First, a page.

Policies, Plans and Metrics
Edited by Tan Yigitcanlar, Kostas Metaxiotis and Francisco Javier Carrillo
Chapter 16: Commuting: The Geography of Melbourne’s Knowledge Economy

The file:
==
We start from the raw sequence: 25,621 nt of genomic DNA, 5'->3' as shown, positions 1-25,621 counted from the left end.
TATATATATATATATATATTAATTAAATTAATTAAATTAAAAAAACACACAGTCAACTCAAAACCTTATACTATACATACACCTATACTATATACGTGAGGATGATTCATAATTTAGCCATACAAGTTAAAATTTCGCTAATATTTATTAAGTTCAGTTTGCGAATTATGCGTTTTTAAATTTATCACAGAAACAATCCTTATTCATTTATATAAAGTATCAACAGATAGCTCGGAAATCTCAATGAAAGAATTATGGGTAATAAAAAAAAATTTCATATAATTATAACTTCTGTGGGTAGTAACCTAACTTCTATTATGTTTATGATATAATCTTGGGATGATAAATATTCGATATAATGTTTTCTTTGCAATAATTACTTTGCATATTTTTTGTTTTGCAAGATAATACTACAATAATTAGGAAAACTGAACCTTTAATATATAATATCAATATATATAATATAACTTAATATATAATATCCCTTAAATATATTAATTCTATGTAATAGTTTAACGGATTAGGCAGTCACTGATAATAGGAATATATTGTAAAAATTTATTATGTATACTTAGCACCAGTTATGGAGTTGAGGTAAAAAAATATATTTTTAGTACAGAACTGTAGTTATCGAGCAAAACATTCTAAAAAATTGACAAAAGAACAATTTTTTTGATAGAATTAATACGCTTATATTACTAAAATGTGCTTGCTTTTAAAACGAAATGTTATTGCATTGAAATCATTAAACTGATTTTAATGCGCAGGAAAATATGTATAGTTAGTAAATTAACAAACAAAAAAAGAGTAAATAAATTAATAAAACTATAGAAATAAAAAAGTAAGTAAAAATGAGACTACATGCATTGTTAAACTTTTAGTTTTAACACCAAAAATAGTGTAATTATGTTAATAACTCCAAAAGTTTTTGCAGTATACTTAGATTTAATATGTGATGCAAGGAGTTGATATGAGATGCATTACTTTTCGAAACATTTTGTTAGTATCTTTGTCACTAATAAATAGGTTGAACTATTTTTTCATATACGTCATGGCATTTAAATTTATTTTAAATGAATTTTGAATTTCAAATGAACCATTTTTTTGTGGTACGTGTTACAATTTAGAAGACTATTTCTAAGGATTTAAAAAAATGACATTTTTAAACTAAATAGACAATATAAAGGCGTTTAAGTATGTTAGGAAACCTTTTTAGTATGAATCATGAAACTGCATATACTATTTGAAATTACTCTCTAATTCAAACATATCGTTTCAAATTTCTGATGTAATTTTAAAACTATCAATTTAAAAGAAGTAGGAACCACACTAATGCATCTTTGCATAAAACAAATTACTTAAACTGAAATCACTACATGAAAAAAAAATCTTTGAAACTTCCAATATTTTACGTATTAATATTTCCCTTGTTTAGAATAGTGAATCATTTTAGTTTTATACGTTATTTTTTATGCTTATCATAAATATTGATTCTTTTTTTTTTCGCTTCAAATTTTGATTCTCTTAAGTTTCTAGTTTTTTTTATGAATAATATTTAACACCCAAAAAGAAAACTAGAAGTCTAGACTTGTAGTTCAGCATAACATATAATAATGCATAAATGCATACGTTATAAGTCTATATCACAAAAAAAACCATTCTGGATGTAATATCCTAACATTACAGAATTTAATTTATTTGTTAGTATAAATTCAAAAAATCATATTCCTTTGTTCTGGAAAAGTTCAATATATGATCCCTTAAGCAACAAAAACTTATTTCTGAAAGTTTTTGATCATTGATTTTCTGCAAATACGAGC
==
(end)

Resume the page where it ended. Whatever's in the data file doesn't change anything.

Kevin Johnson INTRODUCTION In our day-to-day work we are often asked which specific policy interventions will improve the local area employment self-containment (ESC) ratio. That is, the proportion of the resident workforce who live and work in the same location. A high ESC ratio is considered an ideal social, economic and environmental goal. Unfortunately the urban economy does not always generate high ESC ratios of its own accord and so policy intervention is necessary. As policy should be informed by evidence, we apply a range of statistical and modeling techniques to analyze demographic, geographical and economic data to answer the question. Fortunately for us, the Australian Bureau of Statistics (ABS) Census data can be used to map a workforce’s employment and residential distribution at the geographical scale of the Statistical Local Area (SLA). These data can be categorized into subsets of the workforce by industry of employment, occupation and any number of demographic variables. Commuter patterns in the subsets can then be examined, albeit with some limits on spatial accuracy.1 Taking the time to investigate these different permutations of the Knowledge Economy (KE) workforce reveals preferences for residential and work locations. In turn, this highlights ways to influence job distribution and transport use. In this analysis we have applied the first (descriptive) step in our analytical and modeling process to explore the KE across the metropolitan area of Melbourne, Australia, using data from the 2006 ABS Census. While the findings are largely self-evident, this descriptive work is a necessary prelude...
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